Cornelia Parker on arts philanthropy in Britain

In an interview with the artist talks government arts cuts and the ensuing rise of charitable investment in art

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The Independent Culture

It's been a busy old year for Cornelia Parker. The artist got an OBE from the Queen in January. In May she helped organise a petition for Chinese artist Ai Weiwei’s release and personally delivered it to Downing Street. Having curated the Second Government Art Collection (GAC) show at the Whitechapel which opened in September, her work was exhibited at Frieze in October. Next week she’ll take to the podium again to hand over the £60,000 Contemporary Art Society Award commission to an emerging artist.

Parker is probably best known as the artist who put the actress Tilda Swinton in a glass case for eight hours a day for a week during an exhibition at the Serpentine in 1995. Like sleeping beauty with her porcelain skin, Swinton lay there in repose as gallery-goers peered in at her. Parker missed out on the Turner Prize in 1997 – a rare moment in the competition as all four nominations were female – but it was her friend Gillian Wearing who won it so she “wasn’t too upset”.

Often her work explodes conventional objects or ideas and, quite literally, suspends the pieces at the moment of detonation. She has personally given Prince Charles a guided tour of one of her works and, another, made of a feather from Sigmund Freud’s couch, was famously hung in Gordon Brown’s dining room at Number 11 when he was Chancellor.

Aside from petitioning Number 10 directly, the artist has always been political in her work. She even used fluff collected from the House of Lords and Commons in ‘Political Abstract’ and showed us the blacked-out and scuffed “dark side” of the Chancellor’s Budget Box in her diptych, ‘Self Portrait with Budget Box’, 2011.

The importance of continued government investment in new artists is the clearest message to come out of Parker’s Whitechapel Government Art Collection (GAC) show, which closes next month. As curator, she organised 70 highlights from the 13,500 pieces in the GAC according to colour – red, yellow and blue- to allude to the different political parties. The show’s title, Richard Of York Gained Battle In Vain, is a popular mnemonic for recalling the colours of the rainbow. It is a good motif when you consider the cavernous government art collection which quite literally covers the spectrum of British art history from the last 100 years.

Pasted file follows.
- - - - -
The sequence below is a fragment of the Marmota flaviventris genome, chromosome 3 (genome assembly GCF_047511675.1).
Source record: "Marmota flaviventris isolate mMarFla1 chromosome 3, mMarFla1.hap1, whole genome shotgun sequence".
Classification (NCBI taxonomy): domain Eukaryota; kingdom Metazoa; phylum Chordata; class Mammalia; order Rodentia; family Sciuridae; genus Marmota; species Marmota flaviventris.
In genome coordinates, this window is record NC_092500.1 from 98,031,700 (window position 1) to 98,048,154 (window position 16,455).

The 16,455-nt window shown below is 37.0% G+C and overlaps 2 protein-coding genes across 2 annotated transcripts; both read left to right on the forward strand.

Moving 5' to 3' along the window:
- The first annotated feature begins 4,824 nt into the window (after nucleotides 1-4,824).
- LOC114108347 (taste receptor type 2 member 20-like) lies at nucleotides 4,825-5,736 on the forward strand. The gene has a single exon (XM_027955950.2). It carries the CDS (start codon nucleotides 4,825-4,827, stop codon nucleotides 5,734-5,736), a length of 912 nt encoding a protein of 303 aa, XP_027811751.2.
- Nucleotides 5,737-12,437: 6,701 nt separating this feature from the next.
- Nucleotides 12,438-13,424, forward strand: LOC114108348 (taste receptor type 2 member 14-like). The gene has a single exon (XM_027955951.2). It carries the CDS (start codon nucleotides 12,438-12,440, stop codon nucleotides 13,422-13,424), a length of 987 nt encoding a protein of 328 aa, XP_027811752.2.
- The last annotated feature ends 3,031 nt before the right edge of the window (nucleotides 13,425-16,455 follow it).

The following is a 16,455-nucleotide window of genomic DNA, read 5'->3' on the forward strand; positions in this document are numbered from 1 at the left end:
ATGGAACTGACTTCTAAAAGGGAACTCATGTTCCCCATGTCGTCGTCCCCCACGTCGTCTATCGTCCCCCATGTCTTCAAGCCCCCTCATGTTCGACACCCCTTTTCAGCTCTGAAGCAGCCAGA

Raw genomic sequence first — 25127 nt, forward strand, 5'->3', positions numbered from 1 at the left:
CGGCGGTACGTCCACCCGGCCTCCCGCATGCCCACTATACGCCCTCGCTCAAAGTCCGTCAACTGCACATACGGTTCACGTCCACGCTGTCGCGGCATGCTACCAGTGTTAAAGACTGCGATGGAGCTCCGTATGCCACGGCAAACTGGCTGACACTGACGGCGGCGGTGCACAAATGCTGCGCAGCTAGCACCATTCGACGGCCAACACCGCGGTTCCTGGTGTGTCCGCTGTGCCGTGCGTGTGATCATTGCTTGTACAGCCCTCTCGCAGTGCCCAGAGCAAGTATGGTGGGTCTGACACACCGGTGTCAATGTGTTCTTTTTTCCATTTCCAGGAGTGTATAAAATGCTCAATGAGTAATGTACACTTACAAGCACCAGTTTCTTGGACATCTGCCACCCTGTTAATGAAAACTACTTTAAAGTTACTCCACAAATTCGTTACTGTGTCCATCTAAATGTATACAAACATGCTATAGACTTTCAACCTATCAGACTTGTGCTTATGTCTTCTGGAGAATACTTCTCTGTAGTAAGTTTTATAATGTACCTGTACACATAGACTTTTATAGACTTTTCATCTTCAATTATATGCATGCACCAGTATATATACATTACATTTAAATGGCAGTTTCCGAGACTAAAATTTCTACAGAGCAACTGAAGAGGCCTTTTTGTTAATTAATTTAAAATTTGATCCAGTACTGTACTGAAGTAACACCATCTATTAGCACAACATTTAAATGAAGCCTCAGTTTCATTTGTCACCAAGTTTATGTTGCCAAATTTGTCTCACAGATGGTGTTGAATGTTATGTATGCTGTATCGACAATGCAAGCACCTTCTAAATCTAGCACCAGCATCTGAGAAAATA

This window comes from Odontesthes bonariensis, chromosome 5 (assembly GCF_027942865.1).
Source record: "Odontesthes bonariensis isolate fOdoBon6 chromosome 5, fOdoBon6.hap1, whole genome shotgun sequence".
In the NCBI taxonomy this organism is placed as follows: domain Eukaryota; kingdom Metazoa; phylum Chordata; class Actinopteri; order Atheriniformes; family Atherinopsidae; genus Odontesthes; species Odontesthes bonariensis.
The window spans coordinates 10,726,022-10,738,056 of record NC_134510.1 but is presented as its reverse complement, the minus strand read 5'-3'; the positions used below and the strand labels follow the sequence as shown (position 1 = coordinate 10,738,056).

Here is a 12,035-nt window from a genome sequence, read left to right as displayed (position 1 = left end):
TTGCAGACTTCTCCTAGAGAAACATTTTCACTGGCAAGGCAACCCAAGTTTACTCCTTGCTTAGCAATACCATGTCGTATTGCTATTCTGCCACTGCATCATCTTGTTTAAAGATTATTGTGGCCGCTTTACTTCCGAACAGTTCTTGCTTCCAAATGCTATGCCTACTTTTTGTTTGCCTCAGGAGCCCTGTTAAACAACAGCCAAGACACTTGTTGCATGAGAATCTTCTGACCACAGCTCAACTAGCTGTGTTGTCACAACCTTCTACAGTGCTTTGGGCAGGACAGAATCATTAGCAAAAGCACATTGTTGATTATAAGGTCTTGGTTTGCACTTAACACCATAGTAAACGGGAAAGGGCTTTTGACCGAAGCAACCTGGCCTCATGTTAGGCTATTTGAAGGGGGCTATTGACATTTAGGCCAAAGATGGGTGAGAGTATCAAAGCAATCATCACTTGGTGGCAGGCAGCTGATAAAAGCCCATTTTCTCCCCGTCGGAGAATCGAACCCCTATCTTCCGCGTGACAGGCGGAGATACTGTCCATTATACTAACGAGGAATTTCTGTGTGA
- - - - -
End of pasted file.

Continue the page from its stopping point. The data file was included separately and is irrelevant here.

Parker remarks on the moratorium of investment into new art by the GAC, currently set to last until 2014. “It’s crazy, isn’t it? They’ve put an embargo on buying new works at the moment which is very sad. Suddenly the [GAC] will become a time capsule of a period of art history, although a very rich one.” Like the rest of art world following the swingeing arts cuts, Parker is busily embracing a growing culture of private support for the arts which has followed in the wake of repeatedly pulled public funding.

“What is emerging here is arts philanthropy like America’s,” she says. “People are starting to be encouraged to be patrons of the art, like philanthropists in the US where government financial support for the arts has always been low. The culture of collecting in this country is still in its infancy but people are now coming forward to support, say, The Arts Fund or the Contemporary Arts Society.”

She believes that the process of being weaned off the Arts Council lifeline has led wealthy organisations and charities to come to the rescue. But because Britain is essentially “starting from scratch” there are still going to be unavoidable casualties of the public funding famine. She also makes the point that this country doesn’t have the same enticements as in the US - like tax breaks for philanthropists funding the arts.

The redistribution of this country’s artistic heritage from London to the rest of the UK is also important to Parker. “The Contemporary Art Society bought works of mine at various points and scattered them across various places. Manchester City Art Gallery has pieces of mine which CAS bought. So does Mima [Middlesbrough Institute of Modern Art]. CAS bought Embryo Firearms, which is I think a really important piece of my work, for The Herbert in Coventry. Norwich Castle Gallery has got a piece they contributed. It has been great for me, because I needed the money. But also for those regional museums.”

This year the Turner Prize is being held at the Baltic Centre for Contemporary Art, Gateshead – only the second time that it has ever been held outside London. Of the shortlist of four nominees, she predicts that Karla Black, a rather unorthodox sculptor, might be “the one to win” this year. “Perhaps because she’s the wildest card there,” she explains.

Parker will award the Contemporary Art Society Annual Award commission to an emerging artist and local museum on 14th November,